I’d suggest getting some raw steel and priming and practicing on it. It’ll be a good learning experience, and if the color doesn’t match perfectly you’re better to become aware of it on a test piece of metal.
There are stores that sell proper automotive paint rather than the rattle can stuff, and it does a much better job (with a bit of practice), especially the clearcoat. The place in Nashua NH will even put it in a pressurized container for you if you don’t have a compressor. Since you’re only doing a gas door, you should have plenty to practice with. It’ll be much more costly, but does a far better job. You’d have to seek such a place out in your area. Perhaps a body shop can refer you to one.
NOTE: also check the parts store for the proper rubbing and polishing compounds. “Polishing” is generically used for anything that creates shine, but the compound I’m referring to is actually a abrasive compound that come sin various “micron” sizes (the abrasive sizes). Personally, I like to do the final polishing steps using a wet-sponge polisher pad.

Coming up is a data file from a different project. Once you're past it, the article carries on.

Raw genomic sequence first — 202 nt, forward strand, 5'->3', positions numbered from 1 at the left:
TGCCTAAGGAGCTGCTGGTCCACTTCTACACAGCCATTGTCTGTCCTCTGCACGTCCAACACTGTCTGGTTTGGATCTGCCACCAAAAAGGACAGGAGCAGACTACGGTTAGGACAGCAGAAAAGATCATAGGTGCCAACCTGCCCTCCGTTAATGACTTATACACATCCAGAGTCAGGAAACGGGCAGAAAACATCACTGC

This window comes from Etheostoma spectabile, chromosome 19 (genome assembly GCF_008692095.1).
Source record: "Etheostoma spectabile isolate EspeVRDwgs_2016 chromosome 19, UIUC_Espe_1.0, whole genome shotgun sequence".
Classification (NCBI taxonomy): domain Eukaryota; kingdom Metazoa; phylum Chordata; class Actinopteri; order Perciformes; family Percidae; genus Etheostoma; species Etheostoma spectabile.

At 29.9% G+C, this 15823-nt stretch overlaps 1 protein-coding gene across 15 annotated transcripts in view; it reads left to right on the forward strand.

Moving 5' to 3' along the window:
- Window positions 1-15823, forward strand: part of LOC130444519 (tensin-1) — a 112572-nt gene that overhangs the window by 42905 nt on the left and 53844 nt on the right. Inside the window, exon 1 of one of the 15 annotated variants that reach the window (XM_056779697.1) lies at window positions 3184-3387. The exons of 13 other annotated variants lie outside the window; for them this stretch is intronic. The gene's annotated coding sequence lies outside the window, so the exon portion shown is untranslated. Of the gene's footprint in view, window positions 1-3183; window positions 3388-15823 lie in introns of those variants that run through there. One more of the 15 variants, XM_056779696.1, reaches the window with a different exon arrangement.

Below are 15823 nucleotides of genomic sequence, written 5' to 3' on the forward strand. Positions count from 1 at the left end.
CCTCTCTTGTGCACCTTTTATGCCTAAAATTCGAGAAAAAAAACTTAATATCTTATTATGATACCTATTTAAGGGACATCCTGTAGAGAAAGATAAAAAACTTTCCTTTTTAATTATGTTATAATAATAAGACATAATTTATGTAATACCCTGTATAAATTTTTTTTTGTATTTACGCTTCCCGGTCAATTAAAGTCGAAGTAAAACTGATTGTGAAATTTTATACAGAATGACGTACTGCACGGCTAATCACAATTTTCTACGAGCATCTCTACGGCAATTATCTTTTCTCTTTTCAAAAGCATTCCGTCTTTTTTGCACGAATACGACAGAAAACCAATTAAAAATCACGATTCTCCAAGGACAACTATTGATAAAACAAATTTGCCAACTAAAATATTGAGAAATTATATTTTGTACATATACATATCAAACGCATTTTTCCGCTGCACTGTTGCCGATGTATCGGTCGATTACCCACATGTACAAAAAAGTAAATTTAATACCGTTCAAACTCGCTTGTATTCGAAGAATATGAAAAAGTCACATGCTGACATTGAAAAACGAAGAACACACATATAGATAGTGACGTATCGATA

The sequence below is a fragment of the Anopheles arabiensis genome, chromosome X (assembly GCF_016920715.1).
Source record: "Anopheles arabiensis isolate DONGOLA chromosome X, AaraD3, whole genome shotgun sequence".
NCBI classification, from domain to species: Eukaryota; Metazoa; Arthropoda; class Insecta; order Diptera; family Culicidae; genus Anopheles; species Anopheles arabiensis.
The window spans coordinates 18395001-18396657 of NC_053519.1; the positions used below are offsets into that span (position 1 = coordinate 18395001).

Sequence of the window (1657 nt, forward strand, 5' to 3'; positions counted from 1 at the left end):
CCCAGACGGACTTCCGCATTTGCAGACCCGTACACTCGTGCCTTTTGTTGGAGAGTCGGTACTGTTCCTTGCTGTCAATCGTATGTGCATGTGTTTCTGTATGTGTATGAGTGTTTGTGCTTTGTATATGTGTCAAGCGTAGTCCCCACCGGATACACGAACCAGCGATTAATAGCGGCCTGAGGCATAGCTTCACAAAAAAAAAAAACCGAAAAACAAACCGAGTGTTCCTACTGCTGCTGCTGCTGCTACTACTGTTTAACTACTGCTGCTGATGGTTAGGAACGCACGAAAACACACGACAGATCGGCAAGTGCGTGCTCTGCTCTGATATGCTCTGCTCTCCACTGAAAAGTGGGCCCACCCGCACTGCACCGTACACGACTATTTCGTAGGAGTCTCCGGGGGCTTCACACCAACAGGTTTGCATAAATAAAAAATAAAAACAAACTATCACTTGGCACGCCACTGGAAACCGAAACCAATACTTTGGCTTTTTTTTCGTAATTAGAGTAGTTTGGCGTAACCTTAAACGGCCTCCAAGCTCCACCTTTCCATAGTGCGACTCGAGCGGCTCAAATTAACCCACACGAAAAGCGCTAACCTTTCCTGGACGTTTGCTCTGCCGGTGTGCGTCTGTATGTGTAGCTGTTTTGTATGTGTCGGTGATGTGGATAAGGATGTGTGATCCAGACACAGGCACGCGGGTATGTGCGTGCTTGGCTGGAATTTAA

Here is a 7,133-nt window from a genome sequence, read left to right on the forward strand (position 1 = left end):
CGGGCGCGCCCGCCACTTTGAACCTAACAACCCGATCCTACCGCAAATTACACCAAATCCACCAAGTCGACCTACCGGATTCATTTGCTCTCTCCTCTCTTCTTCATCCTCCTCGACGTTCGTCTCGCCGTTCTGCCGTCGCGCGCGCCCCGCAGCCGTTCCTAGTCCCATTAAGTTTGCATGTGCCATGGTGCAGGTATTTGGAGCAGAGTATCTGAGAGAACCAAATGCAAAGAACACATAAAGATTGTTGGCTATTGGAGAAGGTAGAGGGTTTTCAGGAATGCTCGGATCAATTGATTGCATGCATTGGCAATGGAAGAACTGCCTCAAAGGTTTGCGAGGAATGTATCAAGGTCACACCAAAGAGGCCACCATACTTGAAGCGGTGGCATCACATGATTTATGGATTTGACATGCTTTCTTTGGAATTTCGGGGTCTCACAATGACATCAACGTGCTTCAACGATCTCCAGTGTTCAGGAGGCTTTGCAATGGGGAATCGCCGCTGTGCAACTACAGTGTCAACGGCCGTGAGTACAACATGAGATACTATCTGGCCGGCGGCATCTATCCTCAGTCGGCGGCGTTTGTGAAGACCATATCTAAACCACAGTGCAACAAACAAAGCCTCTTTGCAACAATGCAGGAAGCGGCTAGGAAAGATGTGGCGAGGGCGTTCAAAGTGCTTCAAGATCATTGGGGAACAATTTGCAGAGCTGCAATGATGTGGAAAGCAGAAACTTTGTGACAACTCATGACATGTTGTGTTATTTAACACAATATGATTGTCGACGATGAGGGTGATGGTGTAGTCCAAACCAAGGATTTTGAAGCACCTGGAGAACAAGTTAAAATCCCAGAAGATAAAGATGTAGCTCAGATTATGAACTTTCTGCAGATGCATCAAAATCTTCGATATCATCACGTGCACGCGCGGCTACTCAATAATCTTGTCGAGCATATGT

I’d suggest also getting a book on automotive painting at the local bookstore, reading it first, and using the gas door as a learning experience. It’s a perfect minimal-risk opportunity to learn automotive painting, and that’s a skill that will pay dividend forever. A well done paint job is a source of pride, and justifiably so. Most people never have to opportunity to lean to do it well. To me this sounds like the perfect opportunity.